Jazz Guitar: Guide-Tones in Forward MotionFeb 12, 2015
Many thanks to Marc-Andre for creation of this website! :)
I have learned all of the basic scales - Major modes, Harmonic Minor, Diminished, etc and their respective arpeggios but I was wondering if you have any tips/exercises for landing the guide tones on beats 1 and 3.
Thanks in advance
Excellent question, and yes I do.
I practiced long and hard to have control over what notes would "fall" on the beats 1 and 3.
After extensive questioning, researching and practicing on my own, I stumbled upon a book titled Forward Motion. This book, along other teachings by pianist Hal Galper, really opened my "rhytmic ears".
First thing I discovered is that 1 and 3 and the strongest beats in the bar. The second thing I discovered is that for music to have any kind of direction (forward!), the melodies cannot start on these beats : 1 and 3 are points of arrival, NOT starting points.
So I tried to come up with ways to "land" on beats 1 and 3, as you asked in your question.
It's fairly easy after all. You have to reconsider the way you "hear" the regular bars of 4/4 like this:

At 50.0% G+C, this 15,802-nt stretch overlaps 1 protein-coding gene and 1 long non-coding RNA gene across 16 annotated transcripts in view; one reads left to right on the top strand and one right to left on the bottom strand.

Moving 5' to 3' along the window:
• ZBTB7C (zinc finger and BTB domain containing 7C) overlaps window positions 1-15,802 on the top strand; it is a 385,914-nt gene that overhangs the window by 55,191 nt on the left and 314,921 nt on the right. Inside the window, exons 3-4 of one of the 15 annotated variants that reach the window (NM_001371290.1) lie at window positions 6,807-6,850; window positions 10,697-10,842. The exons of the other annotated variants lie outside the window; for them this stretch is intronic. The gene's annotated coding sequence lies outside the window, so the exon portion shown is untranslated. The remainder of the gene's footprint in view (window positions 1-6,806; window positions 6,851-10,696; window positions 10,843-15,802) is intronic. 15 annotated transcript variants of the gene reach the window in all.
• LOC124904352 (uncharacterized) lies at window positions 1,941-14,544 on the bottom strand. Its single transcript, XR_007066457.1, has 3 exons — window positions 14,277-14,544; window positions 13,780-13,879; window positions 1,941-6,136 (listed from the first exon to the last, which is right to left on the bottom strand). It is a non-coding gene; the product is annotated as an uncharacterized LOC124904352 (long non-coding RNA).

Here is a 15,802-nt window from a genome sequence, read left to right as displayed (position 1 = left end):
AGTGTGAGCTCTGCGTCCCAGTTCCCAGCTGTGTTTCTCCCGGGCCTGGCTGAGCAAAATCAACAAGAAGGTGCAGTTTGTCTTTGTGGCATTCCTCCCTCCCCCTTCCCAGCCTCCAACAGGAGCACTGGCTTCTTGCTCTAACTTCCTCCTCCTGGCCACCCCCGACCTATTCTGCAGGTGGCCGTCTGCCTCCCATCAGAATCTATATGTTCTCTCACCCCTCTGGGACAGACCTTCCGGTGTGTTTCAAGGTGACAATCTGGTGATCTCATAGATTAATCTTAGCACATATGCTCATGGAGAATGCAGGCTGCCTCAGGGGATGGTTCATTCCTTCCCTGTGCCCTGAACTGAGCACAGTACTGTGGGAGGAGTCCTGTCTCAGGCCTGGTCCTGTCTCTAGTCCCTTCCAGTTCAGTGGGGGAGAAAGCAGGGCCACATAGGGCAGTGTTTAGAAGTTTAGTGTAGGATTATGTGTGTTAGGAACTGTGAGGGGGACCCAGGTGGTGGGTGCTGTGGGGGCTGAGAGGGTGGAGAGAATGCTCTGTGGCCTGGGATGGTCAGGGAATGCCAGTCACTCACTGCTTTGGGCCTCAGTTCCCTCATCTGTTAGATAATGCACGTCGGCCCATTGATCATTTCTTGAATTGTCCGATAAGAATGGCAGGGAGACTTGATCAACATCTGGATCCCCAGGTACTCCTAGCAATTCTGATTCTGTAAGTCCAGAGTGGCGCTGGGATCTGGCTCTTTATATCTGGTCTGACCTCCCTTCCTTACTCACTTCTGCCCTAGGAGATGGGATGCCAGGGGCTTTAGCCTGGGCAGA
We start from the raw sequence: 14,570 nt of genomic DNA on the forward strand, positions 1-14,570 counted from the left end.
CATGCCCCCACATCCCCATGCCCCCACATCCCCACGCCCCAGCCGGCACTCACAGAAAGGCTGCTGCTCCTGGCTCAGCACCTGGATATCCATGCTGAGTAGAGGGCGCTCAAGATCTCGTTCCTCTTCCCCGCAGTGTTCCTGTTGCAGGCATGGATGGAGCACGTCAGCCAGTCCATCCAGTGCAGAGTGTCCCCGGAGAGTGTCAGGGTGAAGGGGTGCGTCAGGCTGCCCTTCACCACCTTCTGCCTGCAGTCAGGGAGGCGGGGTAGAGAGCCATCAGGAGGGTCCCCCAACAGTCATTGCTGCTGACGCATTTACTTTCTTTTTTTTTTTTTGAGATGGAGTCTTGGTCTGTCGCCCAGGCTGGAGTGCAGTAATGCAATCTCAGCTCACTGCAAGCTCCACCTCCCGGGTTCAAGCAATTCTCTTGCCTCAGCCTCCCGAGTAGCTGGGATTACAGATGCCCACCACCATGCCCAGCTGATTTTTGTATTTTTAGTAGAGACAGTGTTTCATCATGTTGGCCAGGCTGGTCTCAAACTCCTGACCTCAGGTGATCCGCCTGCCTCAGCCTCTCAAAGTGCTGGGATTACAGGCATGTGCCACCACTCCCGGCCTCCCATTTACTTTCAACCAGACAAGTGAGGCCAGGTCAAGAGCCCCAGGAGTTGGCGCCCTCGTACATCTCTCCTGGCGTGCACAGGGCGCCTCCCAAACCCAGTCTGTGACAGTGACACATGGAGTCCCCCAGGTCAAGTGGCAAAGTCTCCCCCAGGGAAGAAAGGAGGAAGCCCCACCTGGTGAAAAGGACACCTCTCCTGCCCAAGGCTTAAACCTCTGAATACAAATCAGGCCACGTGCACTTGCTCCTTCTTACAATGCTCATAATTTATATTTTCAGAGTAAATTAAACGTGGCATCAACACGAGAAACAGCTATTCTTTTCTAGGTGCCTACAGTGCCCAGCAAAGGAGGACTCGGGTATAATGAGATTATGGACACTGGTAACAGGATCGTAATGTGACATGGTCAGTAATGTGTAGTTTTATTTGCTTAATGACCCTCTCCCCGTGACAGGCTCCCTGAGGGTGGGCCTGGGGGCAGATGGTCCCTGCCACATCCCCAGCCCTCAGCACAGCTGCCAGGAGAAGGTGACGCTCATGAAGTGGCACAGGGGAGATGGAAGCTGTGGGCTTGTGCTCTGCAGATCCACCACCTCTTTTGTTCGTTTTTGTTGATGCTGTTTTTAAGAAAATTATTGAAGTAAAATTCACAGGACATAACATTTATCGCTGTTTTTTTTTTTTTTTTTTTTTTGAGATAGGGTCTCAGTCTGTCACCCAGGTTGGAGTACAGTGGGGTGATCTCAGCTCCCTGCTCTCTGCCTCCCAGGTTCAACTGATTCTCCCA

If you start your scales/modes/arpeggios like that, with a pickup on the "and" of 3, you'll create a rhythmic momentum. You'll really hear the "points of arrival" on the strong beats.
I created a few online examples for you to practice. They're G major and melodic minor modes (with "bebop" passing tones) and arpeggios with pickups on the "and" of three. (TABS included)
Before you start, remember:
1- The PDF's are just examples, create your own exercises and fingerings.
2- Check out Hal Galper's Forward Motion book, it will surely give you a lot more ideas.
- Bebop Modes: G major with Forward Motion
- Diatonic Arpeggios: G major with Forward Motion
- Bebop Modes: G melodic minor with FM
- Diatonic Arpeggios: G melodic minor with FM
I hope it can help you hear the guide tones landing on the strong beats.
Comments for Jazz Guitar : Guide-Tones in Forward Motion
Jan 18, 2011
I can't recommend Hal Galper's book enough. It is a jewel among books. If you've got your scales and chords down but still have trouble making your lines sound right, then I suggest getting the Forward Motion book. Many teachers give lines but seldom explain why certain notes are placed WHERE they are. This book explains it, and does it very well.
PS. Ligon's book is also excellent in giving one the templates for good voice leading in a linear and melodic way.
Jan 04, 2010
Opened the door a little bit for me/thank you.